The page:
Reviewed by: Andres Rodriguez
Brooklyn’s A Place To Bury Strangers have been amassing searing guitar noise with the standard rock band setup for over a decade now. Their breakthrough 2009 album, Exploding Head, is named after a frighteningly loud phenomenon that occurs just after one falls asleep. And while A Place To Bury Strangers is far from hypnagogic, the scorchers they compile on Transfixiation, their fourth full-length, reach blinding-white flashes of noise guided by post-punk’s driving rhythms.
While previous albums by the trio have focused more on generating aural assaults with an underlying beat, this one sees the band emphasizing the beat: hoarse bass tones and calculated drumming. At the final seconds of “Straight”, the album’s lead single, the sound of a machine powering down is heard– the most tangible of several moments which evoke images of industrial equipment.
The one-two sequence of “Love Sick” and “What We Don’t See” offer their tributes to The Scene That Celebrates Itself. Whirring vacuum cleaner guitars on “Love Sick” are managed by wide, flat snare smacks recalling those heard on My Bloody Valentine’s You Made Me Realize EP. “What We Don’t See” is a pulsating dream pop number that glows in the presence of this gravelly record. With a bass riff that resembles the underwater tone of Disco Inferno beneath a queasy layer of shoegazing guitar, this highlight leads to a deafening strobe-lit ending.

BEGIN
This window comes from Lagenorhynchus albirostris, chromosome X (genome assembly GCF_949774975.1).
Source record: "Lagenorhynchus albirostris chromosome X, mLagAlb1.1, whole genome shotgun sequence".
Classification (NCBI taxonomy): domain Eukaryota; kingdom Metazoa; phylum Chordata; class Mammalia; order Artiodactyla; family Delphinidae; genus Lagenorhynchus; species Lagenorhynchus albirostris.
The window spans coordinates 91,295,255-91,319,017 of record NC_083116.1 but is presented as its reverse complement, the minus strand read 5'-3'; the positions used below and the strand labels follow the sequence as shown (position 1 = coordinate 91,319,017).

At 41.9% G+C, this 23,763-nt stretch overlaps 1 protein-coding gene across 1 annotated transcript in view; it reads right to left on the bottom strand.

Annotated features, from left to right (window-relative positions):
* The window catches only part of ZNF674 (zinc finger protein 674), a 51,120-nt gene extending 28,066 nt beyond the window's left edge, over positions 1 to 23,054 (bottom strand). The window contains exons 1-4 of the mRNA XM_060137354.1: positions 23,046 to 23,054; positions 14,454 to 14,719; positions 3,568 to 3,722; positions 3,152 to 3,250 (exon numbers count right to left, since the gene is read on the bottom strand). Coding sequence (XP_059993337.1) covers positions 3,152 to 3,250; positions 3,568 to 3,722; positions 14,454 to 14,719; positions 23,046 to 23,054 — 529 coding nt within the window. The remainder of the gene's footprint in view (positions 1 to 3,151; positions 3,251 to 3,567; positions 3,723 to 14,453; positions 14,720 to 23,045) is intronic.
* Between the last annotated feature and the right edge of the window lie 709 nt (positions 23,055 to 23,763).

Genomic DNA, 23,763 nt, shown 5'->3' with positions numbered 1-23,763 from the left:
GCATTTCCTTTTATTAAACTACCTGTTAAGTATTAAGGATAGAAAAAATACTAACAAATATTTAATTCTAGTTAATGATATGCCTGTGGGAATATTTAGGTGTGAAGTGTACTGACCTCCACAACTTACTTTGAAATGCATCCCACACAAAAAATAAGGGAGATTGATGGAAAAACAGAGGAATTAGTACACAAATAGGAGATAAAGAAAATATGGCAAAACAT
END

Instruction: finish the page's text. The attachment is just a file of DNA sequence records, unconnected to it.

A slump immediately after, the questionably threatening cut “Deeper” drags on the longest on the album. Over subterranean detonations, Oliver Ackermann warns, “If you fuck with me, you’re gonna burn,” in his best attempt at an ominous voiceover. At other points, Ackermann’s nervous sing-talk comes off as a second-rate Alan Vega of the world’s first punk band, Suicide.
Considering the band’s shattering sonic appeal, A Place To Bury Strangers imaginably deliver a pummeling live performance, where lyrics and vocals are nowhere near the sheer volume powered onstage. Still, one wonders what the result would be if Ackermann ditched the vocals and channeled his extensive guitar pedal knowledge into an unabashed industrial-noise project.